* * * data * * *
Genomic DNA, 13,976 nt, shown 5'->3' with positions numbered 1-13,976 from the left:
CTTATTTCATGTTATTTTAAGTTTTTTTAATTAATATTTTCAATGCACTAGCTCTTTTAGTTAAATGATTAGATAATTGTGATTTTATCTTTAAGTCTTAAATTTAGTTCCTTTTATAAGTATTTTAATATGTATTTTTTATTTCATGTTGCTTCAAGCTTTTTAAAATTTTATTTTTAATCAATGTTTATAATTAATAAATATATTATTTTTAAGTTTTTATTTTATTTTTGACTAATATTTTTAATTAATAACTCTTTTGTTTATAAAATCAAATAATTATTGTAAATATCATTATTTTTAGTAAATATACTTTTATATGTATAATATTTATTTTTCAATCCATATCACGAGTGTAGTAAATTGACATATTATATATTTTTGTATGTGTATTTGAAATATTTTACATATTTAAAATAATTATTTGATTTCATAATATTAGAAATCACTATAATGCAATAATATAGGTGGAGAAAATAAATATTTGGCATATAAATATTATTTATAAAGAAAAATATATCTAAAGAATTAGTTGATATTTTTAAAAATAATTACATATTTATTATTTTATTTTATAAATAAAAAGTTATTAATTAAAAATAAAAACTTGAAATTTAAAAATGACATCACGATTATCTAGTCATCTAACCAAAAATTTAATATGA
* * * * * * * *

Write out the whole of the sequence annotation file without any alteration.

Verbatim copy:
Genomic DNA, 13,976 nt, shown 5'->3' with positions numbered 1-13,976 from the left:
CTTATTTCATGTTATTTTAAGTTTTTTTAATTAATATTTTCAATGCACTAGCTCTTTTAGTTAAATGATTAGATAATTGTGATTTTATCTTTAAGTCTTAAATTTAGTTCCTTTTATAAGTATTTTAATATGTATTTTTTATTTCATGTTGCTTCAAGCTTTTTAAAATTTTATTTTTAATCAATGTTTATAATTAATAAATATATTATTTTTAAGTTTTTATTTTATTTTTGACTAATATTTTTAATTAATAACTCTTTTGTTTATAAAATCAAATAATTATTGTAAATATCATTATTTTTAGTAAATATACTTTTATATGTATAATATTTATTTTTCAATCCATATCACGAGTGTAGTAAATTGACATATTATATATTTTTGTATGTGTATTTGAAATATTTTACATATTTAAAATAATTATTTGATTTCATAATATTAGAAATCACTATAATGCAATAATATAGGTGGAGAAAATAAATATTTGGCATATAAATATTATTTATAAAGAAAAATATATCTAAAGAATTAGTTGATATTTTTAAAAATAATTACATATTTATTATTTTATTTTATAAATAAAAAGTTATTAATTAAAAATAAAAACTTGAAATTTAAAAATGACATCACGATTATCTAGTCATCTAACCAAAAATTTAATATGA